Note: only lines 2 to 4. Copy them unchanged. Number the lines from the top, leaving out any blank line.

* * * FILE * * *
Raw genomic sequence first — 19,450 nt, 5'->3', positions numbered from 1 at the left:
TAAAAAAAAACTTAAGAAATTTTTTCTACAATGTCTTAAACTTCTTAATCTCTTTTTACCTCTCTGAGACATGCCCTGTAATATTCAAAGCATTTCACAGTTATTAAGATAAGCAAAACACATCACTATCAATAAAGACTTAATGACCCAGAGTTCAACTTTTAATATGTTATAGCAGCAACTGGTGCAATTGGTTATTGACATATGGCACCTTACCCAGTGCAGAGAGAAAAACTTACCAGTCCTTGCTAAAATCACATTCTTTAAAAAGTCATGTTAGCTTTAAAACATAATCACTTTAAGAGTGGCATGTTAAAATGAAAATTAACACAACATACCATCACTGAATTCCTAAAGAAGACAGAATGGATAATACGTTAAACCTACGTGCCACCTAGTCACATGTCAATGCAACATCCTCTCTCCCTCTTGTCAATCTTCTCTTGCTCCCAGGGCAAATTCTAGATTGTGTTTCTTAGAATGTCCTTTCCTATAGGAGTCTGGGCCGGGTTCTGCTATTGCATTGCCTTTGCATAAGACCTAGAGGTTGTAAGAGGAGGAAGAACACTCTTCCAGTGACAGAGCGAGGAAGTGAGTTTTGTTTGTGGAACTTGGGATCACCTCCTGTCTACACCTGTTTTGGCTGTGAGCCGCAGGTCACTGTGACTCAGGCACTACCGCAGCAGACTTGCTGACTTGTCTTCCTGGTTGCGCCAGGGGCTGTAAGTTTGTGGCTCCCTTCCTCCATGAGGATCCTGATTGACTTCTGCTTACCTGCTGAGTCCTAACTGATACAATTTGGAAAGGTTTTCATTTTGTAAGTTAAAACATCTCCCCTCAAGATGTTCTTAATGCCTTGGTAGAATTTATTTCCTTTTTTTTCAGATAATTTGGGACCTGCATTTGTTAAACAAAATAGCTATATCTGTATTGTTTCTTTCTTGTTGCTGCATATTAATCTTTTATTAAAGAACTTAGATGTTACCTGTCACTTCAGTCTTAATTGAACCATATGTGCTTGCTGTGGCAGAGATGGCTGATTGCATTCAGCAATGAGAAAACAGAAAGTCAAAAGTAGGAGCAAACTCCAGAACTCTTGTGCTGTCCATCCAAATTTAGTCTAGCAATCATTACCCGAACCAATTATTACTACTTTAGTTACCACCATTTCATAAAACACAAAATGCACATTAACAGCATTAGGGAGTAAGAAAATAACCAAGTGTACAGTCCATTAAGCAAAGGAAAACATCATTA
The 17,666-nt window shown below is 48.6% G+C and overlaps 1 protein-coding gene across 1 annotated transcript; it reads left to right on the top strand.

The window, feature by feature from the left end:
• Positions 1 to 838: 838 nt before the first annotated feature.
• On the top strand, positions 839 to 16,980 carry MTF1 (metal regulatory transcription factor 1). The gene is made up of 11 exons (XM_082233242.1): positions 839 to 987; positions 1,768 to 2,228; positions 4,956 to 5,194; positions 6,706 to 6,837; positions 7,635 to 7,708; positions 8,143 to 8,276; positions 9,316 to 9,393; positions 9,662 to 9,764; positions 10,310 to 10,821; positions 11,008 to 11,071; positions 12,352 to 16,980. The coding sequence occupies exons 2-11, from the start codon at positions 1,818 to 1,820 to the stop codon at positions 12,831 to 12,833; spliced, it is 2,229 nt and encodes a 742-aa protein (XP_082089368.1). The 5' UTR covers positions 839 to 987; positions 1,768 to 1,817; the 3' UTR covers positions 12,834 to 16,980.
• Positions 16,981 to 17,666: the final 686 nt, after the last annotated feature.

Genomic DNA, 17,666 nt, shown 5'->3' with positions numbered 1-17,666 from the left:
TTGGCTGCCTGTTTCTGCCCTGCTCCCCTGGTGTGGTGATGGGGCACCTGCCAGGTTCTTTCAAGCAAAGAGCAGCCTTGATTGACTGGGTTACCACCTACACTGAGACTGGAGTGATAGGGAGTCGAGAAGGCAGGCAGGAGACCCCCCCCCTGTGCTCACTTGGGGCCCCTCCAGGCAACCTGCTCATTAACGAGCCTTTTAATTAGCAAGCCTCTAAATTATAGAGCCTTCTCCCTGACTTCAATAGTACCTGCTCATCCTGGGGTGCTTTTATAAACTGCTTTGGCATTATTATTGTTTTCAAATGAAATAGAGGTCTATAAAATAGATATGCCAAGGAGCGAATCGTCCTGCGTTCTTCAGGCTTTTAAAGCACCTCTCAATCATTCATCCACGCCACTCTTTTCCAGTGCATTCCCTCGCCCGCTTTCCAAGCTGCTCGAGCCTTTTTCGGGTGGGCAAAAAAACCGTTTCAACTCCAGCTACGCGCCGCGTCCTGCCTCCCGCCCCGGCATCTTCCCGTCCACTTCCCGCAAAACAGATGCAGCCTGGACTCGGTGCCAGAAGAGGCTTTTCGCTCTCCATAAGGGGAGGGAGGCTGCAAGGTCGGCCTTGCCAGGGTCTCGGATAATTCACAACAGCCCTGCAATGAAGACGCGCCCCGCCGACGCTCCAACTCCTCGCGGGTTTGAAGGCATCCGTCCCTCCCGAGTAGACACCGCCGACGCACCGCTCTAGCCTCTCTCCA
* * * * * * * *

TAAAAAAAAACTTAAGAAATTTTTTCTACAATGTCTTAAACTTCTTAATCTCTTTTTACCTCTCTGAGACATGCCCTGTAATATTCAAAGCATTTCACAGTTATTAAGATAAGCAAAACACATCACTATCAATAAAGACTTAATGACCCAGAGTTCAACTTTTAATATGTTATAGCAGCAACTGGTGCAATTGGTTATTGACATATGGCACCTTACCCAGTGCAGAGAGAAAAACTTACCAGTCCTTGCTAAAATCACATTCTTTAAAAAGTCATGTTAGCTTTAAAACATAATCACTTTAAGAGTGGCATGTTAAAATGAAAATTAACACAACATACCATCACTGAATTCCTAAAGAAGACAGAATGGATAATACGTTAAACCTACGTGCCACCTAGTCACATGTCAATGCAACATCCTCTCTCCCTCTTGTCAATCTTCTCTTGCTCCCAGGGCAAATTCTAGATTGTGTTTCTTAGAATGTCCTTTCCTATAGGAGTCTGGGCCGGGTTCTGCTATTGCATTGCCTTTGCATAAGACCTAGAGGTTGTAAGAGGAGGAAGAACACTCTTCCAGTGACAGAGCGAGGAAGTGAGTTTTGTTTGTGGAACTTGGGATCACCTCCTGTCTACACCTGTTTTGGCTGTGAGCCGCAGGTCACTGTGACTCAGGCACTACCGCAGCAGACTTGCTGACTTGTCTTCCTGGTTGCGCCAGGGGCTGTAAGTTTGTGGCTCCCTTCCTCCATGAGGATCCTGATTGACTTCTGCTTACCTGCTGAGTCCTAACTGATACAATTTGGAAAGGTTTTCATTTTGTAAGTTAAAACATCTCCCCTCAAGATGTTCTTAATGCCTTGGTAGAATTTATTTCCTTTTTTTTCAGATAATTTGGGACCTGCATTTGTTAAACAAAATAGCTATATCTGTATTGTTTCTTTCTTGTTGCTGCATATTAATCTTTTATTAAAGAACTTAGATGTTACCTGTCACTTCAGTCTTAATTGAACCATATGTGCTTGCTGTGGCAGAGATGGCTGATTGCATTCAGCAATGAGAAAACAGAAAGTCAAAAGTAGGAGCAAACTCCAGAACTCTTGTGCTGTCCATCCAAATTTAGTCTAGCAATCATTACCCGAACCAATTATTACTACTTTAGTTACCACCATTTCATAAAACACAAAATGCACATTAACAGCATTAGGGAGTAAGAAAATAACCAAGTGTACAGTCCATTAAGCAAAGGAAAACATCATTA
The 17,666-nt window shown below is 48.6% G+C and overlaps 1 protein-coding gene across 1 annotated transcript; it reads left to right on the top strand.

The window, feature by feature from the left end: